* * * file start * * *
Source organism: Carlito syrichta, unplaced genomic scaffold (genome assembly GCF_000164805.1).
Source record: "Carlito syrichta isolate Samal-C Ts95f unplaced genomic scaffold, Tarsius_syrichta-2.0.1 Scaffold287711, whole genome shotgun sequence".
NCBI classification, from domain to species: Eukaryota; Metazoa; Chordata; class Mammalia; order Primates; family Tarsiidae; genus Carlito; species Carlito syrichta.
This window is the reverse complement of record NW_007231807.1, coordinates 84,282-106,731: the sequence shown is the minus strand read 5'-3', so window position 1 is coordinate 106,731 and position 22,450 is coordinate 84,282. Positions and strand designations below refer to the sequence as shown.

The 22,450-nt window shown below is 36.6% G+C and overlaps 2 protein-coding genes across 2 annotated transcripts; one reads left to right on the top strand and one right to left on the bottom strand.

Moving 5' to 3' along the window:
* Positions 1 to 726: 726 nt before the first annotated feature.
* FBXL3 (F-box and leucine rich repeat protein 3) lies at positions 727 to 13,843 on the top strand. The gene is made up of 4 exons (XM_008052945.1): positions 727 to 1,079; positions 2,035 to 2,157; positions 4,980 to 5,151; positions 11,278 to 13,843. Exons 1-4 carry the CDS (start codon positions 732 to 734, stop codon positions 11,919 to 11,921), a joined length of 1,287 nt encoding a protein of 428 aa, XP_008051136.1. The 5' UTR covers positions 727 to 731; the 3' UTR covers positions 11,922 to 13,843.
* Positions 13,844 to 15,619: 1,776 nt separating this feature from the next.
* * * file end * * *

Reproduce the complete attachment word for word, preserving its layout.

Source organism: Carlito syrichta, unplaced genomic scaffold (genome assembly GCF_000164805.1).
Source record: "Carlito syrichta isolate Samal-C Ts95f unplaced genomic scaffold, Tarsius_syrichta-2.0.1 Scaffold287711, whole genome shotgun sequence".
NCBI classification, from domain to species: Eukaryota; Metazoa; Chordata; class Mammalia; order Primates; family Tarsiidae; genus Carlito; species Carlito syrichta.
This window is the reverse complement of record NW_007231807.1, coordinates 84,282-106,731: the sequence shown is the minus strand read 5'-3', so window position 1 is coordinate 106,731 and position 22,450 is coordinate 84,282. Positions and strand designations below refer to the sequence as shown.

The 22,450-nt window shown below is 36.6% G+C and overlaps 2 protein-coding genes across 2 annotated transcripts; one reads left to right on the top strand and one right to left on the bottom strand.

Moving 5' to 3' along the window:
* Positions 1 to 726: 726 nt before the first annotated feature.
* FBXL3 (F-box and leucine rich repeat protein 3) lies at positions 727 to 13,843 on the top strand. The gene is made up of 4 exons (XM_008052945.1): positions 727 to 1,079; positions 2,035 to 2,157; positions 4,980 to 5,151; positions 11,278 to 13,843. Exons 1-4 carry the CDS (start codon positions 732 to 734, stop codon positions 11,919 to 11,921), a joined length of 1,287 nt encoding a protein of 428 aa, XP_008051136.1. The 5' UTR covers positions 727 to 731; the 3' UTR covers positions 11,922 to 13,843.
* Positions 13,844 to 15,619: 1,776 nt separating this feature from the next.